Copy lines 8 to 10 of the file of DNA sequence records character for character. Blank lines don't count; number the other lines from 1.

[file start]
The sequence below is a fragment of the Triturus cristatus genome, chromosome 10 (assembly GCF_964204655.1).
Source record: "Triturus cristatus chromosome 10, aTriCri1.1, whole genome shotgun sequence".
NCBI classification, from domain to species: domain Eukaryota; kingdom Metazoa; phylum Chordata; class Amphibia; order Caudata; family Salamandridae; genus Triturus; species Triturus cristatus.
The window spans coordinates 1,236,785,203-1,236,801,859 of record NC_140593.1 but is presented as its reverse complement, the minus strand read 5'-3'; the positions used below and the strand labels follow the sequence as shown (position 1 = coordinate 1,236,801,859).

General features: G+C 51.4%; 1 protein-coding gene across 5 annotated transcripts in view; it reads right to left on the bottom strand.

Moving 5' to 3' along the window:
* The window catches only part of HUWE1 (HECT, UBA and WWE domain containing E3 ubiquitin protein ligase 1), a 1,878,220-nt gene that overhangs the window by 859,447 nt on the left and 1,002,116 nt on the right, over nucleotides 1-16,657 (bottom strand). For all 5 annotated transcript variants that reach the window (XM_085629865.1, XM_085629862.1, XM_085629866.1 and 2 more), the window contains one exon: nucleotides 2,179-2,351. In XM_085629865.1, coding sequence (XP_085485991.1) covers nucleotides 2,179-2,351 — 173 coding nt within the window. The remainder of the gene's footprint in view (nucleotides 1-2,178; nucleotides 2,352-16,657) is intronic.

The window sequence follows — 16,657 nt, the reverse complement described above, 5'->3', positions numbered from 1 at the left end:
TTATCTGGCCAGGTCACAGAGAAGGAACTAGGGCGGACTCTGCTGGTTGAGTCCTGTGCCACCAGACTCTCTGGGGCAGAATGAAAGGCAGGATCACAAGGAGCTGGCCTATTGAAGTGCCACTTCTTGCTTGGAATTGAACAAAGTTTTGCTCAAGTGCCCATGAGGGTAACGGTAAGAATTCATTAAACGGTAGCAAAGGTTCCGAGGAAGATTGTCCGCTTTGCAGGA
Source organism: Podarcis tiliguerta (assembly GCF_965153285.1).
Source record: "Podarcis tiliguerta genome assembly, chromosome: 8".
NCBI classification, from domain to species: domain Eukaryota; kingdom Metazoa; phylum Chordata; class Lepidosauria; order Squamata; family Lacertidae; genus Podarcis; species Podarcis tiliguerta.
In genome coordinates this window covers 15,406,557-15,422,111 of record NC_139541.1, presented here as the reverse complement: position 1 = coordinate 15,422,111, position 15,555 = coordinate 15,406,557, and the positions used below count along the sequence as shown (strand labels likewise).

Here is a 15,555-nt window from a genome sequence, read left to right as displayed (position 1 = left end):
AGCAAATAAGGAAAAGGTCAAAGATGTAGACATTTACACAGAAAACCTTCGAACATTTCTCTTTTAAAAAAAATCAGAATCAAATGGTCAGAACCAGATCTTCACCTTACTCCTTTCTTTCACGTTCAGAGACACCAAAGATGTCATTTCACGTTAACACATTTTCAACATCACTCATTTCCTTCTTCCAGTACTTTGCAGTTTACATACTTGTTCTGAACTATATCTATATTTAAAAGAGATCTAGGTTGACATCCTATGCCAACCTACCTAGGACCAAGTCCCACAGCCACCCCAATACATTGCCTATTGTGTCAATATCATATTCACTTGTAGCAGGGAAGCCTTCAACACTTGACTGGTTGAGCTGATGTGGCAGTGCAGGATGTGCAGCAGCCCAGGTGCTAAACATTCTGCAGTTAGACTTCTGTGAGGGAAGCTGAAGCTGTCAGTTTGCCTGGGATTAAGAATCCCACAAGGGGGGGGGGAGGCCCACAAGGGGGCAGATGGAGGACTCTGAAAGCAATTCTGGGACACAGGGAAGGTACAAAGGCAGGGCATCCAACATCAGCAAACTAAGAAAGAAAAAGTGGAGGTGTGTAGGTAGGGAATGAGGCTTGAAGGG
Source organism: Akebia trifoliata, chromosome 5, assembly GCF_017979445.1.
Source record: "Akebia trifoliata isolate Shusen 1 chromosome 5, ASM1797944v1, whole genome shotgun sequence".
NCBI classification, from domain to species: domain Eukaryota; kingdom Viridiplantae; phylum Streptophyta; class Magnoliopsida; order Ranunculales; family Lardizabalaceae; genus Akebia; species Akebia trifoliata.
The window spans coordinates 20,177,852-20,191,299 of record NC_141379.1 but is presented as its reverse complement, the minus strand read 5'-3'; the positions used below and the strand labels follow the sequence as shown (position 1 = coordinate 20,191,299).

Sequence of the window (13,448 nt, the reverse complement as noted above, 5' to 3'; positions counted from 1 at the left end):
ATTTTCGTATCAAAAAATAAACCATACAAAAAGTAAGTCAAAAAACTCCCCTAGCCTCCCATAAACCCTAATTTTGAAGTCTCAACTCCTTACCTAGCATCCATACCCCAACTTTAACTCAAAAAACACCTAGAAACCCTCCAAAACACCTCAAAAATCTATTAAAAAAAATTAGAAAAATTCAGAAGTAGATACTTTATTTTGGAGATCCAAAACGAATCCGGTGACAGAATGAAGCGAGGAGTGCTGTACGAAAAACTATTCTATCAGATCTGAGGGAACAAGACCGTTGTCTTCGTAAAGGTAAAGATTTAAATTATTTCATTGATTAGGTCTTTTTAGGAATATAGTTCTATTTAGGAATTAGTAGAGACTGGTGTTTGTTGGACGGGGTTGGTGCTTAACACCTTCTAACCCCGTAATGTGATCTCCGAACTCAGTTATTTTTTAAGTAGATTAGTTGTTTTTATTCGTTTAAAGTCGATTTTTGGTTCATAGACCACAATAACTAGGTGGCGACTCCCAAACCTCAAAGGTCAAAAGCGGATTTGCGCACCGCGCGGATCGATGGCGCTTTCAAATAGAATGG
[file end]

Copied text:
The window sequence follows — 16,657 nt, the reverse complement described above, 5'->3', positions numbered from 1 at the left end:
TTATCTGGCCAGGTCACAGAGAAGGAACTAGGGCGGACTCTGCTGGTTGAGTCCTGTGCCACCAGACTCTCTGGGGCAGAATGAAAGGCAGGATCACAAGGAGCTGGCCTATTGAAGTGCCACTTCTTGCTTGGAATTGAACAAAGTTTTGCTCAAGTGCCCATGAGGGTAACGGTAAGAATTCATTAAACGGTAGCAAAGGTTCCGAGGAAGATTGTCCGCTTTGCAGGA
Source organism: Podarcis tiliguerta (assembly GCF_965153285.1).